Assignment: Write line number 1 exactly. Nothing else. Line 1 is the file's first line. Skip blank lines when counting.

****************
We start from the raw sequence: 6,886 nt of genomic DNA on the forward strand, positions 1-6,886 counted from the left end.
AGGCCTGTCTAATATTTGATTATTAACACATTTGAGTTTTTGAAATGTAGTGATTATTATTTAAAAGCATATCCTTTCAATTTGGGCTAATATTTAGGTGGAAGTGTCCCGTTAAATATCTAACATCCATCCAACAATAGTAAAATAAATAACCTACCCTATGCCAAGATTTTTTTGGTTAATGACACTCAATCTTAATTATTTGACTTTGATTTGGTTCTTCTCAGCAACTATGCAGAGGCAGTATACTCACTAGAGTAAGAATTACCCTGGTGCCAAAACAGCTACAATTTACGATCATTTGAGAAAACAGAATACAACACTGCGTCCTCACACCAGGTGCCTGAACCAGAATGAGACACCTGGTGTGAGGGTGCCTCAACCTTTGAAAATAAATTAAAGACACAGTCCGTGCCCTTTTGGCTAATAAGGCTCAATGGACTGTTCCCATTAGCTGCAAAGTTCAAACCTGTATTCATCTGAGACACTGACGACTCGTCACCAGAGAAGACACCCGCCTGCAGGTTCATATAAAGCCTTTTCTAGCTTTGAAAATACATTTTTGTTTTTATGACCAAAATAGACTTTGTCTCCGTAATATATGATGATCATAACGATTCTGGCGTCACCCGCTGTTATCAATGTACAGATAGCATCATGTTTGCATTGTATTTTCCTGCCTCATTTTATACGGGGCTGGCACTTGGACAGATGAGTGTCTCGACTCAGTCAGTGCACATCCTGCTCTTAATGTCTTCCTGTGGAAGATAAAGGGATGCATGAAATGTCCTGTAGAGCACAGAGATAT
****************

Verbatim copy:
We start from the raw sequence: 6,886 nt of genomic DNA on the forward strand, positions 1-6,886 counted from the left end.